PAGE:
Vice President Mike Pence is about to be in an awkward position: Next week he’ll be presiding over the final confirmation that Joe Biden won the 2020 presidential election.
Pence is supposed to serve as the presiding officer when Congress meets Jan. 6 to confirm the Electoral College’s results. That’s got some allies of President Donald Trump hoping they can find a way around the law to get Pence to actually award the election to him.
Rep. Louie Gohmert, R-Texas, has filed a lawsuit in federal court trying to throw out an 1880s election law that governs Pence’s role in the process. He is not shy about why: He wants Pence to have total control over counting the votes from states and then award the election to Trump.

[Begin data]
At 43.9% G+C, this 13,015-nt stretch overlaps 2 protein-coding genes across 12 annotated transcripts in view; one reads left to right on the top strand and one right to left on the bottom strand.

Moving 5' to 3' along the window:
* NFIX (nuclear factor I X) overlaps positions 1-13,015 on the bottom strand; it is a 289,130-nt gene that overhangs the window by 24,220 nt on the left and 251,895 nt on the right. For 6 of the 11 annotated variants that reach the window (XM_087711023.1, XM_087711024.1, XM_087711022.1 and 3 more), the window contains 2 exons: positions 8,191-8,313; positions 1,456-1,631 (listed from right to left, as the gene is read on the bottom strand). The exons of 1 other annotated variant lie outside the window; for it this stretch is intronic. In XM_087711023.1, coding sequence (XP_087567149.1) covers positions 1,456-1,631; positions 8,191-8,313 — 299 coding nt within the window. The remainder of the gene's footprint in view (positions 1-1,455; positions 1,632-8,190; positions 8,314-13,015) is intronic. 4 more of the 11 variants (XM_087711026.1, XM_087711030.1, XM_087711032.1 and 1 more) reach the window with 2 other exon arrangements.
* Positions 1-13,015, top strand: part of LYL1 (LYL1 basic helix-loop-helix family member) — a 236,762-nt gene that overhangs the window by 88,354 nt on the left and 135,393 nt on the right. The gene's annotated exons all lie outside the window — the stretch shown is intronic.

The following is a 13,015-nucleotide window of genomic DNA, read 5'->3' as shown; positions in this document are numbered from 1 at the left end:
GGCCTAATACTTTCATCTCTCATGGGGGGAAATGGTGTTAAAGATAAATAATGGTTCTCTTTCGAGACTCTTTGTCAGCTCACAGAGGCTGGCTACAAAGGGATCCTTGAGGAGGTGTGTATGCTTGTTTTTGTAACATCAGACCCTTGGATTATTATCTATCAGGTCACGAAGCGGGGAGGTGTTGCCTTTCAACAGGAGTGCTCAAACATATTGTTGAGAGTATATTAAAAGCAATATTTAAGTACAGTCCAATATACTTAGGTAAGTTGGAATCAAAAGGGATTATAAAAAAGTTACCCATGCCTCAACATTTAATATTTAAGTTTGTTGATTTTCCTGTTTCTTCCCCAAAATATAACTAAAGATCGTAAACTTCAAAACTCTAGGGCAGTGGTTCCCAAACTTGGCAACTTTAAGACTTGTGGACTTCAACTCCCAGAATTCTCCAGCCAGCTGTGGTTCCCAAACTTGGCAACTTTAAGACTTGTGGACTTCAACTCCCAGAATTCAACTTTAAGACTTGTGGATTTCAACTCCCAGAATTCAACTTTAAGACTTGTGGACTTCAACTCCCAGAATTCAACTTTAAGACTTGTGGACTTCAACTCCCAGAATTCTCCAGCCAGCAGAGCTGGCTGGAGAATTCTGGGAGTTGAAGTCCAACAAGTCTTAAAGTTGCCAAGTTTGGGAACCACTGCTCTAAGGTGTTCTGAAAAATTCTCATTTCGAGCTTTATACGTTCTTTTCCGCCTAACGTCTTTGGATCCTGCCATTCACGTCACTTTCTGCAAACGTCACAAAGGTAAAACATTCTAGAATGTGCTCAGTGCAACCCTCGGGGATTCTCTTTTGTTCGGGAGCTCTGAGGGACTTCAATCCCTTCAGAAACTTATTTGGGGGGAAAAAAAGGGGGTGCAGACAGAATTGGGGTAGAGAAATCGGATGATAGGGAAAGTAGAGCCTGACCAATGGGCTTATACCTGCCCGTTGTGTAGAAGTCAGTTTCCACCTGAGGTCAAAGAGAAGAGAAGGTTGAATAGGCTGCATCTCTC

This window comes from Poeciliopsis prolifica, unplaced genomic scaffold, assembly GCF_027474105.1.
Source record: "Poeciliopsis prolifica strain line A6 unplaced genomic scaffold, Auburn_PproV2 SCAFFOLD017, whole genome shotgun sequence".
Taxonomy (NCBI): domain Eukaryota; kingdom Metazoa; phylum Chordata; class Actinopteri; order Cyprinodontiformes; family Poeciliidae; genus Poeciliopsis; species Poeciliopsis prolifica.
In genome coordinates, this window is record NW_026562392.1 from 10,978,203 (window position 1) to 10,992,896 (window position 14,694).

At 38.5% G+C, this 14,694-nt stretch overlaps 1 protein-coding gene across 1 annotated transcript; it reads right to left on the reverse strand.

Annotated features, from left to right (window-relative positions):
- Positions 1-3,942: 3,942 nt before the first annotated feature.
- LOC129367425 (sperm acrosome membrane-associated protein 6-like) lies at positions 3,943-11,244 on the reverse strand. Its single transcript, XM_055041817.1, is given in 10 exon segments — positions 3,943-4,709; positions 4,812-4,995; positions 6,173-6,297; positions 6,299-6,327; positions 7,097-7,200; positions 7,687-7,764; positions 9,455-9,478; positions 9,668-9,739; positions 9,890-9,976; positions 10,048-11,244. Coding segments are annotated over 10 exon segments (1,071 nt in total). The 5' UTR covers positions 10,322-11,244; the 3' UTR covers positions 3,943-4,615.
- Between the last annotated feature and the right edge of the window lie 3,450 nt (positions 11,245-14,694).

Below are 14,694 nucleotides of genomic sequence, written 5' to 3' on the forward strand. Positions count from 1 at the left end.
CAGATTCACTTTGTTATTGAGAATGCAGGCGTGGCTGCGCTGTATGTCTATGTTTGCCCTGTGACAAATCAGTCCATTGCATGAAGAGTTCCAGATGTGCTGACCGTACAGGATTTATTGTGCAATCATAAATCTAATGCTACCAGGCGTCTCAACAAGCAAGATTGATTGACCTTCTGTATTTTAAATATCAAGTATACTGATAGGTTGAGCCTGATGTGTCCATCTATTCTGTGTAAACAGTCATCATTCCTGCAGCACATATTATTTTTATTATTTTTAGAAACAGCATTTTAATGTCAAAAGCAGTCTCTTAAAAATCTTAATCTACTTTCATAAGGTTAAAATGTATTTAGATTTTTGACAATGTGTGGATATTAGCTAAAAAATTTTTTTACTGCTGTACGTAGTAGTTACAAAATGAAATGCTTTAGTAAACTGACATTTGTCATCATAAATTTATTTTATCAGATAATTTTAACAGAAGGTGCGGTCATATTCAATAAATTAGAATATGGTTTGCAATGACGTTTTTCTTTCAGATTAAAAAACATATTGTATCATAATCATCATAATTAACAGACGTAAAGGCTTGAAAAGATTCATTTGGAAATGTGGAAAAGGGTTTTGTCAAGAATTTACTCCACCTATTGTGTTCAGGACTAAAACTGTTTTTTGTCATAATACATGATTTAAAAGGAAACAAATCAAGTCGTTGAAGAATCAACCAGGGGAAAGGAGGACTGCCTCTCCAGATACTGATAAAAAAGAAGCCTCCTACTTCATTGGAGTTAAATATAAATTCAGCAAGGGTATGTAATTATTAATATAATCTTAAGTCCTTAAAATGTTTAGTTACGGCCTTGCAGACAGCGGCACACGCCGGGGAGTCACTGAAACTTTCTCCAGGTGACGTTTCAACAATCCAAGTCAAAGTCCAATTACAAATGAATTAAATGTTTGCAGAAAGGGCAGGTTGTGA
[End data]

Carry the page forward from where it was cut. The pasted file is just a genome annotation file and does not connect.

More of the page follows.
It’s extremely unlikely courts will take his legal challenge seriously. Pence will almost certainly have to declare Biden the winner as his boss refuses to concede. Here are the limited options the vice president will have on Jan. 6.
— First, what happens on Jan. 6?
Under federal election law, states send their Electoral-College vote totals to Congress to be counted and confirmed. It will be final confirmation that Biden won — after this, all that’s left is to inaugurate him. The process is largely a formality, since election law says Congress has to treat results from states approved by Dec. 8 as “conclusive.” This year, as in most years, all states approved their results by then.
But there is a mechanism that allows lawmakers to challenge those results. The Electoral Count Act was written to help guide Congress if there is a dispute in a state about which candidate won.